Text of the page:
If they disappear because they're poor drivers and are not confident of driving in the rain, then that's understandable (although we should then question why they were given their taxi license in the first place). But the REAL reason why many of them disappear? Refer to the point above.
They don't really know their directions.
Do you think it is acceptable for taxi drivers not to know their directions? It is akin to a designer not knowing how to use Photoshop.
Even so, with GPS nowadays, there's no reason to not know the directions to a place. However, even if you use GPS, please don't just blindly follow the directions given, especially when a customer is trying to direct you otherwise. I had one incident previously where a taxi driver was relying completely on his GPS to get to my place because he didn't know the way. I gave him the directions, and told him to exit at a specific part of the expressway, but he brushed me off and said the GPS was bringing him to another route despite my insistence that I had taken my route a thousand times before. In the end? His route cost an extra $6, because it was a huge detour. Who ended up paying for HIS mistake?
|Excuse me, I live here. Do you really think your GPS knows my estate better than I do?|
After 2 years of bad experience, I've resolved last year never to go partying on the night of 31 December anyway, because rogue taxi drivers overcharged me (and my friends in other locations downtown) each time.
It is near impossible to book a cab on this night, and those Comfort DelGro cabs on the street had their windows rolled down, either not stopping, or telling us that we needed to pay $50 as a base fare before they would take us at all. We ended up waiting until the first train before we could head back.
Although Singapore now has laws against over-touting, I heard from some friends last year that there were still such incidences. Have you encountered them too?
If you want a foreigner's point of view, read this expat's rant on the incompetency of taxi drivers in Singapore.
What we can do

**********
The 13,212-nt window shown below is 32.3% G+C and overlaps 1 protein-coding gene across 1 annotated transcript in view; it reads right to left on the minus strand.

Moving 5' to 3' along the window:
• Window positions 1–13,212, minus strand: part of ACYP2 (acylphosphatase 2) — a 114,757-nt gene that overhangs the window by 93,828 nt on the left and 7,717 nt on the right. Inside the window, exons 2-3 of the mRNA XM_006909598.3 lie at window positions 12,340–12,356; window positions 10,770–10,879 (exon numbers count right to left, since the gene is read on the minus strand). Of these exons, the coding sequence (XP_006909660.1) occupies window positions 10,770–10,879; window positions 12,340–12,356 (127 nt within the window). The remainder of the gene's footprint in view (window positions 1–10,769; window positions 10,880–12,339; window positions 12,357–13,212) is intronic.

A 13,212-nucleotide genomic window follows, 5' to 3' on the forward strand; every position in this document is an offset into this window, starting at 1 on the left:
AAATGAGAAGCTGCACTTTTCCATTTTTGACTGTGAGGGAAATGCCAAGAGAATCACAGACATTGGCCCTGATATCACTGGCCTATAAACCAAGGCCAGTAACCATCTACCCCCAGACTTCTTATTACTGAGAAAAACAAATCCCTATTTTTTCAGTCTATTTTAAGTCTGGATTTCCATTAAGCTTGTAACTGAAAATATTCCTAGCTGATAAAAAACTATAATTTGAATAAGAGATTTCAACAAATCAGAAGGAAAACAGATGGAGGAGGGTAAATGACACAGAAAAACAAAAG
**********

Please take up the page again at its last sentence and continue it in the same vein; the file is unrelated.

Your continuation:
Change for the better can only happen if we play a part. To give taxi drivers credit, not all of them behave like this. And there are horror passengers as well. So I urge everyone to start doing two things:
1. Report errant drivers.
If you encounter such rude or selective drivers, please take down their license plate number (or just snap a photo) and report them to their respective companies. The more complaints a driver gets, the more pressured are the companies to take action against the driver. Social media has been a powerful policing tool as well with recent incidents in Singapore, so feel free to report on Facebook or your blog as well. If there are multiple reports surfacing and the company still does not take the driver to task, then the company has to be held responsible.
2. Practise good passenger etiquette.
I generally like to chit-chat with taxi drivers during my journey, and many of them tell me that their biggest pet peeve is with no-show customers. So what I've been doing ever since is to wait for a cab to arrive once I book one, even if there are other available cabs that come in the meantime. Otherwise, if I am in a rush and cannot wait, then I'll be sure to cancel the booking so the driver knows not to come anymore.
I have uncles who are taxi drivers, so I can relate. But that doesn't mean I allow errant behaviour to happen without consequence. As you guys know, my sense of justice and fairness is pretty strong (if you recall how I sued my unethical former employer who refused to pay me my salary).
If we want change in Singapore's taxi scene, we have to first be that change.
From the passenger,